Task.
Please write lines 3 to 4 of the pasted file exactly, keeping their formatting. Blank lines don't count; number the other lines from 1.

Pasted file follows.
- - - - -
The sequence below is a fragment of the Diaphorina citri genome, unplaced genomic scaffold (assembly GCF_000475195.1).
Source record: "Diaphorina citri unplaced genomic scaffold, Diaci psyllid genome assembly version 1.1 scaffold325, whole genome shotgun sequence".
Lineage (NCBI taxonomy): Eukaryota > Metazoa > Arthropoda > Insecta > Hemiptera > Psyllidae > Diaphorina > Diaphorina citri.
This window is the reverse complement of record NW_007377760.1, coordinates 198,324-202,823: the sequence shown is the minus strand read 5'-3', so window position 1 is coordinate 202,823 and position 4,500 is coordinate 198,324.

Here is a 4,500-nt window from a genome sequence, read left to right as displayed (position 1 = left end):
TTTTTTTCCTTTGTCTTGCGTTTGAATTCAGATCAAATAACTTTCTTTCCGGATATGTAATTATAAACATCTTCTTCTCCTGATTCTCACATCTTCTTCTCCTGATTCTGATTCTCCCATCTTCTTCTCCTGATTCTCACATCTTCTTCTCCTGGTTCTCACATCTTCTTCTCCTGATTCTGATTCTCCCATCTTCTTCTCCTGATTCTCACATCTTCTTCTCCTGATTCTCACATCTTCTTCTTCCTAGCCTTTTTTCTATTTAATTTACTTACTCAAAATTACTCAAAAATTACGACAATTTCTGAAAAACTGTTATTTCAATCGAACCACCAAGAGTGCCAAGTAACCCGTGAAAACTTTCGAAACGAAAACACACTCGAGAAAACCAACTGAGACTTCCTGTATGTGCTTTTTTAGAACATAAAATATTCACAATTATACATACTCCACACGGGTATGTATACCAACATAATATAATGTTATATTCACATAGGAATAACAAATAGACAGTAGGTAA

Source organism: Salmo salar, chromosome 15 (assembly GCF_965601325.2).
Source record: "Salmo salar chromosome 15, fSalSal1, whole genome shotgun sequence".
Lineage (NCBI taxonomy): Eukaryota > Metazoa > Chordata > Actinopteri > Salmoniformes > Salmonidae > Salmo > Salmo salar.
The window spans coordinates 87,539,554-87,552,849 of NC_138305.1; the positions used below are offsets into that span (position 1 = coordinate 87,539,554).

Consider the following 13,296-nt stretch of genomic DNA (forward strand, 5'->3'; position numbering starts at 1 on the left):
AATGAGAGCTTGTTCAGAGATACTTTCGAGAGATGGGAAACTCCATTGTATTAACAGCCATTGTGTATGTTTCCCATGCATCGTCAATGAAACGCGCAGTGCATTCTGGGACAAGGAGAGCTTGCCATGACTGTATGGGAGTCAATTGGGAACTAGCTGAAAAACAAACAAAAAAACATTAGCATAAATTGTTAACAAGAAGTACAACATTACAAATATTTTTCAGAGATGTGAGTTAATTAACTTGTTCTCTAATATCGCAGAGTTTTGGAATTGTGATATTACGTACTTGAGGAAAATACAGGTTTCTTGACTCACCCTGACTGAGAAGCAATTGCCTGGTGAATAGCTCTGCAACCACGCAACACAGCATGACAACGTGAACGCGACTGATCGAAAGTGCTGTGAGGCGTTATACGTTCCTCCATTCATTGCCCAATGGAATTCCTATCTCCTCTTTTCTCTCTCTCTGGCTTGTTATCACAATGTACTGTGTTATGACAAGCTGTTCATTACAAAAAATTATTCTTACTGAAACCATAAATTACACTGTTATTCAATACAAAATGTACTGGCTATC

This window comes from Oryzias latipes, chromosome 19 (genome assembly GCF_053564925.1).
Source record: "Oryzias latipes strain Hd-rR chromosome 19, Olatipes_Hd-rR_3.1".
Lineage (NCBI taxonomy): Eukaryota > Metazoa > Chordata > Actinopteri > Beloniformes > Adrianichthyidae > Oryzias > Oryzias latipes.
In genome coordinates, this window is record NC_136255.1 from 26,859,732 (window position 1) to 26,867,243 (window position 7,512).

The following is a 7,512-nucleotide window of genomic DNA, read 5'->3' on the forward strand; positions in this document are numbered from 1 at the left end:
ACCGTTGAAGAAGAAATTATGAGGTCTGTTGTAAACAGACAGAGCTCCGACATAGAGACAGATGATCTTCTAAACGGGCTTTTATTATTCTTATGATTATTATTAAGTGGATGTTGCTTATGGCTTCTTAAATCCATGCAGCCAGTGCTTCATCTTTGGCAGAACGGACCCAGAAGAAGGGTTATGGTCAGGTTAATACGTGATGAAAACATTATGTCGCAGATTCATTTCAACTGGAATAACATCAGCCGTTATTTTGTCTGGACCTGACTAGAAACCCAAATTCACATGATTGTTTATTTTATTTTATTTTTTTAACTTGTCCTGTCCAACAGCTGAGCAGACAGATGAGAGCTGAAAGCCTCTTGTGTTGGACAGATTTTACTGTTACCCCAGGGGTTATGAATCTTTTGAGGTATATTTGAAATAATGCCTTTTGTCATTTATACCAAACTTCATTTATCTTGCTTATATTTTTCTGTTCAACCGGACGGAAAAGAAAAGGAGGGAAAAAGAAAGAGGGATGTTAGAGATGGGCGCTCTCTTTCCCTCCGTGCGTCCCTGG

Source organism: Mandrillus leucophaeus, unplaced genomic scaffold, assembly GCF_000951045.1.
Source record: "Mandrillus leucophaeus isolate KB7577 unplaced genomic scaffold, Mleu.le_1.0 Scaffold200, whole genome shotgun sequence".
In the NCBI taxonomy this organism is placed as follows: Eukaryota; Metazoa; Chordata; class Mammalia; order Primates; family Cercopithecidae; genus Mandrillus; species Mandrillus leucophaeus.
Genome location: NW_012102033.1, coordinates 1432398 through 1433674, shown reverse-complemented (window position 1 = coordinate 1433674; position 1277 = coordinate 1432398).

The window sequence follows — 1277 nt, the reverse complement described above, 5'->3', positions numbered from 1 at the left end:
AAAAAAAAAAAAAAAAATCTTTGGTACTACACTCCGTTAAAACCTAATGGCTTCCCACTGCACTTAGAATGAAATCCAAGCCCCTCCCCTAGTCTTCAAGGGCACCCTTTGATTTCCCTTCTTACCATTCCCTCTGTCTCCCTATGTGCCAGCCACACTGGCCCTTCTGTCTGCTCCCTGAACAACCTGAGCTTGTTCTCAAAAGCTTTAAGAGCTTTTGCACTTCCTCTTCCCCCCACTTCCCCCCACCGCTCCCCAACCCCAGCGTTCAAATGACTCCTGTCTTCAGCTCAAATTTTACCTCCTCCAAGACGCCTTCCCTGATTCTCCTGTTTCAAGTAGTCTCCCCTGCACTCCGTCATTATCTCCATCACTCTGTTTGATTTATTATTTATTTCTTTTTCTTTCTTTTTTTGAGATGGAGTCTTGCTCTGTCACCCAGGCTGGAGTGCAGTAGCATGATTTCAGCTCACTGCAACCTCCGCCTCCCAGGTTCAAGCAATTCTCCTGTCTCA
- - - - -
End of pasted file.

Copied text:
Lineage (NCBI taxonomy): Eukaryota > Metazoa > Arthropoda > Insecta > Hemiptera > Psyllidae > Diaphorina > Diaphorina citri.
This window is the reverse complement of record NW_007377760.1, coordinates 198,324-202,823: the sequence shown is the minus strand read 5'-3', so window position 1 is coordinate 202,823 and position 4,500 is coordinate 198,324.